The term “Industry 4.0” refers to the currently unfolding fourth industrial revolution, which entails the full automation and intelligent control of the entire manufacturing process, i.e., the undoubtedly universal global phenomenon of living in an intersection between the physical and a virtual world. All of these increasingly closely rely on the new modules of global innovation. Supplier value chains, which previously tended to move along “fixed” tracks, take on additional dimensions, while R&D activities, which followed a unilaterally closed course of innovation, suddenly take a more open form, thus facilitating and urging the mechanisms of the sharing economy to inch their ways into the development of certain technological innovations. This takeover facilitates technological platform-based networks to emerge and grow vigorously, creating an advantageous opportunity for new innovative enterprises to enter the scene through successful marketing opportunities for their technical innovations. Having recognised this, the Ministry of National Economy, in cooperation with the National Technological Platform Industry 4.0 established by it, is working on a development strategy for the national economy, with a possibility of added emphasis on the creative industry.
What do all these imply for the creative industry?
Good examples and lessons learnt, points of connection for the creative industry - topics to be analysed by experts at the closed workshop, and presented at the plenary session to be held in the afternoon. Outlining a number of pilot projects and good practices, the invited experts and the roundtable invitees explore the potential future strategies for the creative industry.
Organised by the Hungarian Design Council
October 5, 10, 12.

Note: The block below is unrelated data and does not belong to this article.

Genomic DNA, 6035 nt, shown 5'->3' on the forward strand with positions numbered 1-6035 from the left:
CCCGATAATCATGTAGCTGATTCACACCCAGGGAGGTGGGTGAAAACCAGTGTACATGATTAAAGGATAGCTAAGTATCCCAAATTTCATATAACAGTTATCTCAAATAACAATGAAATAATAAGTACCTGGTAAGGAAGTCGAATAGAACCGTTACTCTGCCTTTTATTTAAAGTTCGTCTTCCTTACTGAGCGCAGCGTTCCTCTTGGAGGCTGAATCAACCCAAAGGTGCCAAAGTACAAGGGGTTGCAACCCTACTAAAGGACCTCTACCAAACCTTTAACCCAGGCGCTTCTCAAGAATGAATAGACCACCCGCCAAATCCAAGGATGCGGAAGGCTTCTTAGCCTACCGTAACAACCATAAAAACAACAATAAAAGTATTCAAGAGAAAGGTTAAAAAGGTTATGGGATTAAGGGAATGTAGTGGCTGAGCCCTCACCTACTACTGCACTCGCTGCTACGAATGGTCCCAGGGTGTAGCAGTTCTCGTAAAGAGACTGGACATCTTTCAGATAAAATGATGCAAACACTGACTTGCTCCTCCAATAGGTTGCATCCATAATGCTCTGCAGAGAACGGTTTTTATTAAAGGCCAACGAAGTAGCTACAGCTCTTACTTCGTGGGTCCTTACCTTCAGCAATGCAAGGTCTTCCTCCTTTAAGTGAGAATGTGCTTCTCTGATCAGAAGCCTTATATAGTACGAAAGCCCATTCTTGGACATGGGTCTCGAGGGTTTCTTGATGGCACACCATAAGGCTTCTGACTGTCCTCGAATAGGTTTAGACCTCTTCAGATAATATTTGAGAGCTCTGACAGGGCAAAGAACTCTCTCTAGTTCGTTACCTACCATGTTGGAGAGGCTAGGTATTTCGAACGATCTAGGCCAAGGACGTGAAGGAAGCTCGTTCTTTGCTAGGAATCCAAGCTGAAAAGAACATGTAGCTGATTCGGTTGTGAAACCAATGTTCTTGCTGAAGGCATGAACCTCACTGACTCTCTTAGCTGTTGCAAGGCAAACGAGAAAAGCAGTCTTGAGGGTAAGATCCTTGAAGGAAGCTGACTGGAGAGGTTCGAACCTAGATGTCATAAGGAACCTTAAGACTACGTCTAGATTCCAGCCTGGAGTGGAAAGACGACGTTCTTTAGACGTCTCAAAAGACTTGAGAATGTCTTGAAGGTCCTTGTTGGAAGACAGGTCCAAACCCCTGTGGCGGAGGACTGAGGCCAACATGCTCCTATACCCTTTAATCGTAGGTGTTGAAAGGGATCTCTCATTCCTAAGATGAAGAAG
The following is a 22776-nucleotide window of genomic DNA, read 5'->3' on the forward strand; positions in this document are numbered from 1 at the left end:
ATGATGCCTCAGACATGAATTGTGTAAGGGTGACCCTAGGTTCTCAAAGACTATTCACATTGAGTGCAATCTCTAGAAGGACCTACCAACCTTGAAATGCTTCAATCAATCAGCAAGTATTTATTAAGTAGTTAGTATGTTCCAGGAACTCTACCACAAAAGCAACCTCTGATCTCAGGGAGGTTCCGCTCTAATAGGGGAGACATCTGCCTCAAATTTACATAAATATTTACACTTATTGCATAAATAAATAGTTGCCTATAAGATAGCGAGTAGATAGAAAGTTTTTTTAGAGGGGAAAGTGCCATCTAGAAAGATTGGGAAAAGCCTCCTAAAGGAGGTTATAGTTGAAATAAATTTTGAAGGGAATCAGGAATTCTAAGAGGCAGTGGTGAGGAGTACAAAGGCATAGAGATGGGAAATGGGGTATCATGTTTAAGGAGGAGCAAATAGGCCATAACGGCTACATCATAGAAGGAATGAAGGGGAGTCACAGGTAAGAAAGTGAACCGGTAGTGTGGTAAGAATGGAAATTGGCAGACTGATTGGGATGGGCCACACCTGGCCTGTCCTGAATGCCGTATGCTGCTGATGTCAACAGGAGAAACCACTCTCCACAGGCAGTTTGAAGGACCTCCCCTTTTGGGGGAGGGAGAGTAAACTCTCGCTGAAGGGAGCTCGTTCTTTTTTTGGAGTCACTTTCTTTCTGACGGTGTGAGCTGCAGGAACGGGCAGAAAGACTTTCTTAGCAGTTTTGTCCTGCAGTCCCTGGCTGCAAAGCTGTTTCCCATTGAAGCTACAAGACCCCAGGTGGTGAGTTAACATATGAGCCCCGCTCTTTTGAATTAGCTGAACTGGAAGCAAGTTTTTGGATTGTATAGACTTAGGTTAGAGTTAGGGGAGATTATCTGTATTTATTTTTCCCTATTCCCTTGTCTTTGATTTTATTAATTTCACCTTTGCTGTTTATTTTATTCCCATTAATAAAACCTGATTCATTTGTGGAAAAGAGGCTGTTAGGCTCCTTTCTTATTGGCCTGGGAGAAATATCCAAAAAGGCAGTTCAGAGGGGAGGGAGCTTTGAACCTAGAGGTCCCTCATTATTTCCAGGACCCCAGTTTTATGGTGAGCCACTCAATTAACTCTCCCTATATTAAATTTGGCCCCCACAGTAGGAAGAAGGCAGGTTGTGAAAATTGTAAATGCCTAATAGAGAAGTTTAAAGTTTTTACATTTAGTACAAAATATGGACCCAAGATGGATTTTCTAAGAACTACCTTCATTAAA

Awardee of the Noémi Ferenczy prize and the industrial design award on multiple occasions, Tibor Szentpéteri is one of the most significant Hungarian industrial designers on the international scene. He is seventy five years old, and has spent five decades in his field. The book presenting his works will be published to mark this double anniversary, containing nearly two hundred photos and design drawings, as well as a rich selection of his writings.
After appearing in Tate Modern in London, young French-Hungarian visual artist Dániel Labrosse returns to Budapest to present his new material using AR (augmented reality). He uses multiple techniques in his thematically connected colourful illustrations: painting, computer graphics and traditional animation are combined with augmented reality, in which he partners with Etentuk Udeme.
H6 is group of six young jewelry designers. Six different relationships with jewelry, six different ways of thinking. One of them re-imagines the concept of jewelry with light, dance and space. Some of them give new meaning to how jewelry is worn by finding alternative uses for materials. Some are able to demonstrate the echelons of society with one jewelry collection. Their works differ but their common goal is to tell a story with jewelry. Be part of their story!
Designers: Anna Börcsök, Veronika Fazekas, Fruzsi Fekete, Kinga Horányi, Zsófia Neuzer, Nóra Tengely
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